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Mar 14, 2013

Pope Francis: an authentic moral leader for our times?

Argentinian Cardinal Jorge Mario Bergoglio has been named Pope Francis. Catholics around the world will unite behind a man of authenticity, writes long-time Vatican watcher Michael Hewitt-Gleeson.

The white smoke clears to reveal Argentinian Cardinal Jorge Mario Bergoglio as Pope Francis. First impressions?

  • The conclave is a very astute gathering of electors.
  • They have elected a “good” pope, a pope for the poor. Exactly the kind of choice that is most needed for the current times. Back to basics; back to the founder; simplicity; clarity. An authentic moral leader for the time.
  • The speed of the election. This may indicate their clarity of choice in that the conclave wanted a “good” pope. Not a politician nor a theologian but an imitator of Christ.
  • His chosen name, which the cardinals could not have guessed, further backs the wisdom of their choice.
  • His dress when he makes his first appearance — no tiaras or ermine-lined stole but a simple white cassock.

Let’s explore these first signs to see what they might tell us …

Our cardinal in Australia is a controversial figure who is widely liked and disliked at the same time, but no one is arguing he is not an educated, intelligent and clever man with lots of experience in the corridors of power. This can reasonably be said about anyone who has reached the high position of cardinal. Put crudely, one is not going to find too many bogans in the College of Cardinals.

Whatever our individual preferences for particular cardinals, the fact is that when they all sit together as electors in the Sistine Chapel, in conclave, we can know that it is one of the most astute, clever and highly experienced think tanks that the world can muster. More thoughtful than the United Nations, more experienced than Canberra, more diverse than the G20.

Compared to previous conclaves, this event had several weeks of meetings and gatherings between small and larger groups of cardinals. Of course, this drove the Curia nuts as they had put forward a very tight and hurried agenda to avoid precisely that. The last thing the Curia wanted was the cardinals talking to one another outside of their agenda. But the cardinals, as they flocked to Rome, insisted. They said we don’t want to be rushed. We want to get to know one another. We want to discuss the current and recent crises of the church. We want to talk, talk, talk. And they did. This was one of the first signs that this conclave would not be a rubber stamp to the Vatican bureaucracy.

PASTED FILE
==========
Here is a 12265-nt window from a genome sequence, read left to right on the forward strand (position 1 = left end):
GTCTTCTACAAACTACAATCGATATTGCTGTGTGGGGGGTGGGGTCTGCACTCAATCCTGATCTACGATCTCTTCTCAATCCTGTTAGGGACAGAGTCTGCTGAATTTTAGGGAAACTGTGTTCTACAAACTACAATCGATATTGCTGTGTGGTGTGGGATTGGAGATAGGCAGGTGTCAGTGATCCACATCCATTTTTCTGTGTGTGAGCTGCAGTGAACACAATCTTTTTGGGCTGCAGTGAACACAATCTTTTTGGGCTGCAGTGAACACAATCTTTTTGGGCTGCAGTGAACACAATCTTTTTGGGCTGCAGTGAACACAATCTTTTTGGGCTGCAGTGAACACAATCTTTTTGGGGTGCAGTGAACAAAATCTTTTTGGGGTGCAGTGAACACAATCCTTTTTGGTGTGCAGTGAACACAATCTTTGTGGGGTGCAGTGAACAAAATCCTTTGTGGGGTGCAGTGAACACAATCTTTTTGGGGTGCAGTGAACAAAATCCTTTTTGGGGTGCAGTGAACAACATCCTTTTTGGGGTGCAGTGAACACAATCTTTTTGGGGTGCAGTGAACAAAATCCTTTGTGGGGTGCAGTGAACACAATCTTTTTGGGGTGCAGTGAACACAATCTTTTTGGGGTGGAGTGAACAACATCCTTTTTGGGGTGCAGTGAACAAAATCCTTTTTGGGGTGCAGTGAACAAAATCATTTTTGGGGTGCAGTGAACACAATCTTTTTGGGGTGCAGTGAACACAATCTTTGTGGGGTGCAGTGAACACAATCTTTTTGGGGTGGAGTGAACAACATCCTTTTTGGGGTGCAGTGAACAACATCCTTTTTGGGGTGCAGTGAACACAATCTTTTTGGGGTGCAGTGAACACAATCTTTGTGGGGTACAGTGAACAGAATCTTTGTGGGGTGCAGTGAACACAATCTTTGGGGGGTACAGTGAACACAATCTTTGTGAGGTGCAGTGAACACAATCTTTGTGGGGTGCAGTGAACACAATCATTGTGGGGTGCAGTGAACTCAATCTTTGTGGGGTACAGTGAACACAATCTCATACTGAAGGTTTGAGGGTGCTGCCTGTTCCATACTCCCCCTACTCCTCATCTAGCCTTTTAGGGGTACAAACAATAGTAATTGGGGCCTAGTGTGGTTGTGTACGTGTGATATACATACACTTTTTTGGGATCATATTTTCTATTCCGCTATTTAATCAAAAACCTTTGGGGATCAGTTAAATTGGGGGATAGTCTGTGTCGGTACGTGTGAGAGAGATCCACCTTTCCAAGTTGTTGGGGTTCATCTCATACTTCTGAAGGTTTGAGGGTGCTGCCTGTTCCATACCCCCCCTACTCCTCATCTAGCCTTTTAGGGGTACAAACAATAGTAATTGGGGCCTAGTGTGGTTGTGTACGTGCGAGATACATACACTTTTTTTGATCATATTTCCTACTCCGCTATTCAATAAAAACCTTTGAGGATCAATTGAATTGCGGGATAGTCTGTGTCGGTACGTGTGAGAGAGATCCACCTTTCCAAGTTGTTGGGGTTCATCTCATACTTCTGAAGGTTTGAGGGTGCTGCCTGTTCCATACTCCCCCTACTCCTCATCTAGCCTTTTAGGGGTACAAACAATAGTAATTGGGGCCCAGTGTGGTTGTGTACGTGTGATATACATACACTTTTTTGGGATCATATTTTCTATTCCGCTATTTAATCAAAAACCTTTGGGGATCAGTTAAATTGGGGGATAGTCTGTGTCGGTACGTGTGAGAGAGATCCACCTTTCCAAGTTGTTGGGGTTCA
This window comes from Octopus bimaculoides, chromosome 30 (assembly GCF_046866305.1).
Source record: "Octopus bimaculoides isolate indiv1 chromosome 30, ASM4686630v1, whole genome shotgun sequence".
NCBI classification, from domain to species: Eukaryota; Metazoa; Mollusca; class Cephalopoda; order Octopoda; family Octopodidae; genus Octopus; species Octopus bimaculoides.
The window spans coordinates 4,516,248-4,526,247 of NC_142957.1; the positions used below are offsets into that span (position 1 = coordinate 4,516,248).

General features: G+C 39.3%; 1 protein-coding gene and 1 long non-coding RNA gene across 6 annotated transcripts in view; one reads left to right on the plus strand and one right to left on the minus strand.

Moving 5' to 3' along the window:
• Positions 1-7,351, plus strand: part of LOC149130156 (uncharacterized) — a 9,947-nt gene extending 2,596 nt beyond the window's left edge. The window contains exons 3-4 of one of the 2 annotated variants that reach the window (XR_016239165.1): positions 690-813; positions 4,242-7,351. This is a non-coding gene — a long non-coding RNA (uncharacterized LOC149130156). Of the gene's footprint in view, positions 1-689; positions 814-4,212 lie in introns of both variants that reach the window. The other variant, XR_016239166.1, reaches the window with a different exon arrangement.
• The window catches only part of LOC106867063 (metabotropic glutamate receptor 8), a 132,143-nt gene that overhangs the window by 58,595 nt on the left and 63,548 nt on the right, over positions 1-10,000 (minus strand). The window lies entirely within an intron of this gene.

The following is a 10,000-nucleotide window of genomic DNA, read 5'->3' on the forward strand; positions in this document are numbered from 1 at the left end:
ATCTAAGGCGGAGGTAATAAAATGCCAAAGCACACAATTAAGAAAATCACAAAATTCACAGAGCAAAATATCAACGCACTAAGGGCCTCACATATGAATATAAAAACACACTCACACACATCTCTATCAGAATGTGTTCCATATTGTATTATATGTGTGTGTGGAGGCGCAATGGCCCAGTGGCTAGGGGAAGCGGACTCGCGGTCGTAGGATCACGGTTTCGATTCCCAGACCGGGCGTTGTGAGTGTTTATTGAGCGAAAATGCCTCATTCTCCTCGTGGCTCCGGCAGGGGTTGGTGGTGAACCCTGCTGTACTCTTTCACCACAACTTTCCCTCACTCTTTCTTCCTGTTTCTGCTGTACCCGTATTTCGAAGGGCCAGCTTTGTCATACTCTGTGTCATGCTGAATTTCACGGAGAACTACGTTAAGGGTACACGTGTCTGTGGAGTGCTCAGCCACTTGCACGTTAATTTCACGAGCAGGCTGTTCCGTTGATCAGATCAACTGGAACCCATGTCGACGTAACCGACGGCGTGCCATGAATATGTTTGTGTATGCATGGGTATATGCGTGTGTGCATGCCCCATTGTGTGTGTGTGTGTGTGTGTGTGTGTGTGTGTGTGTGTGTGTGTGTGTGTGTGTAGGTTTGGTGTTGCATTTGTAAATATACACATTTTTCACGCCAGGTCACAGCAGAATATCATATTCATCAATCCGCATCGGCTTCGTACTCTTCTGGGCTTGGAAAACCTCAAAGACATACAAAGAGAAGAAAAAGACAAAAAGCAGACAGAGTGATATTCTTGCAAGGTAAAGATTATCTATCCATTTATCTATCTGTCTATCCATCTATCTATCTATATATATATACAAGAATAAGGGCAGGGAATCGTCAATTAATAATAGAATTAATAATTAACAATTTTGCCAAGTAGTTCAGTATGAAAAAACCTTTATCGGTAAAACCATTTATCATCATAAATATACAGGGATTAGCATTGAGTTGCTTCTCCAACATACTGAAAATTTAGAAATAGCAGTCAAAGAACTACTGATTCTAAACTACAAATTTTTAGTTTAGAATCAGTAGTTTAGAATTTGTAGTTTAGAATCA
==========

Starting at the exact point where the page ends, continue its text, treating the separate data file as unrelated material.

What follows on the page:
They chose an outlier. He was not papabile. He was not one of the top 10 favourites. He was not on any of the favourites lists either in the media or the bookmakers. They chose a “good” pope. Not a prince, not a politician, not even a theologian but a pope for the poor. Why? It seems an inspired choice from a very alert group of electors who are clear that the future of the church is in asserting its moral leadership.

“Dare we hope for an authentic moral leader for our times? Could it really be Francis?”

Much of the recent commentary has been about the need for contemporary reform and for cleaning up Vatican bureaucracy but the strategic need for this unique institution is to get back to basics. To reflect the image of its founder.

This was a fast election. Faster than most since the average over the last 100 years has been three-plus days. We can speculate that this may indicate that the cardinals were on the same wavelength by the time they were locked in the chapel. Their weeks of meetings, discussions and private conversations had served them well. It was time. Time for the church to have a good pope. A moral leader, like a Mandela or perhaps a Pope John, who can, by actions not words, capture the imagination of the world. Simplicity. Clarity. Authenticity. These are the qualities that reflect their historical founder.